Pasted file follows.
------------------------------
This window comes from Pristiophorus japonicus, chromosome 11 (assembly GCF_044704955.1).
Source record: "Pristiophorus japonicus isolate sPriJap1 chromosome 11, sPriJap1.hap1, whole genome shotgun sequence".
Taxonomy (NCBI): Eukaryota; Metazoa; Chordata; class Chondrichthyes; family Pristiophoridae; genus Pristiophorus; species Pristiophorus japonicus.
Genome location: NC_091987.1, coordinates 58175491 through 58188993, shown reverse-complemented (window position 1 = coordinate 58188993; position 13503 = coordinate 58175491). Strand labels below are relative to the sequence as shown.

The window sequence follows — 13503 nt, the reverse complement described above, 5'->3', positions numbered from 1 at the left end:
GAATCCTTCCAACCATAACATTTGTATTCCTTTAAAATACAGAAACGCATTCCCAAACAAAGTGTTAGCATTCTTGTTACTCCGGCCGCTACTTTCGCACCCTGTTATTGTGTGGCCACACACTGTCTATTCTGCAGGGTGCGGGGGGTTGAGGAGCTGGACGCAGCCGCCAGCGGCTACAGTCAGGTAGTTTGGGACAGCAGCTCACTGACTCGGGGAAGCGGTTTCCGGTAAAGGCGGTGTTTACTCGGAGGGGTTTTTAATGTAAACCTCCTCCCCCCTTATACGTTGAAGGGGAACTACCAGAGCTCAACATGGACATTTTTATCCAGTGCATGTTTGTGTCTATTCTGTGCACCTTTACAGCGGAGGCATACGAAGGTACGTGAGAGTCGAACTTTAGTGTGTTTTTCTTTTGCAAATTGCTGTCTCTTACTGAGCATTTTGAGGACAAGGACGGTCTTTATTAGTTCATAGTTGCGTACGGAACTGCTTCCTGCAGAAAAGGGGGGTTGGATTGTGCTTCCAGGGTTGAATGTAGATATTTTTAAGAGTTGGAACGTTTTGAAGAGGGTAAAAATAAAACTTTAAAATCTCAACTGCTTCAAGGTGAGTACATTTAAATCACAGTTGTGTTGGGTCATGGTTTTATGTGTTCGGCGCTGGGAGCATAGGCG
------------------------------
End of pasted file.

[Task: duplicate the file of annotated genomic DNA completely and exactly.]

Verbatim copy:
This window comes from Pristiophorus japonicus, chromosome 11 (assembly GCF_044704955.1).
Source record: "Pristiophorus japonicus isolate sPriJap1 chromosome 11, sPriJap1.hap1, whole genome shotgun sequence".
Taxonomy (NCBI): Eukaryota; Metazoa; Chordata; class Chondrichthyes; family Pristiophoridae; genus Pristiophorus; species Pristiophorus japonicus.
Genome location: NC_091987.1, coordinates 58175491 through 58188993, shown reverse-complemented (window position 1 = coordinate 58188993; position 13503 = coordinate 58175491). Strand labels below are relative to the sequence as shown.

The window sequence follows — 13503 nt, the reverse complement described above, 5'->3', positions numbered from 1 at the left end:
GAATCCTTCCAACCATAACATTTGTATTCCTTTAAAATACAGAAACGCATTCCCAAACAAAGTGTTAGCATTCTTGTTACTCCGGCCGCTACTTTCGCACCCTGTTATTGTGTGGCCACACACTGTCTATTCTGCAGGGTGCGGGGGGTTGAGGAGCTGGACGCAGCCGCCAGCGGCTACAGTCAGGTAGTTTGGGACAGCAGCTCACTGACTCGGGGAAGCGGTTTCCGGTAAAGGCGGTGTTTACTCGGAGGGGTTTTTAATGTAAACCTCCTCCCCCCTTATACGTTGAAGGGGAACTACCAGAGCTCAACATGGACATTTTTATCCAGTGCATGTTTGTGTCTATTCTGTGCACCTTTACAGCGGAGGCATACGAAGGTACGTGAGAGTCGAACTTTAGTGTGTTTTTCTTTTGCAAATTGCTGTCTCTTACTGAGCATTTTGAGGACAAGGACGGTCTTTATTAGTTCATAGTTGCGTACGGAACTGCTTCCTGCAGAAAAGGGGGGTTGGATTGTGCTTCCAGGGTTGAATGTAGATATTTTTAAGAGTTGGAACGTTTTGAAGAGGGTAAAAATAAAACTTTAAAATCTCAACTGCTTCAAGGTGAGTACATTTAAATCACAGTTGTGTTGGGTCATGGTTTTATGTGTTCGGCGCTGGGAGCATAGGCG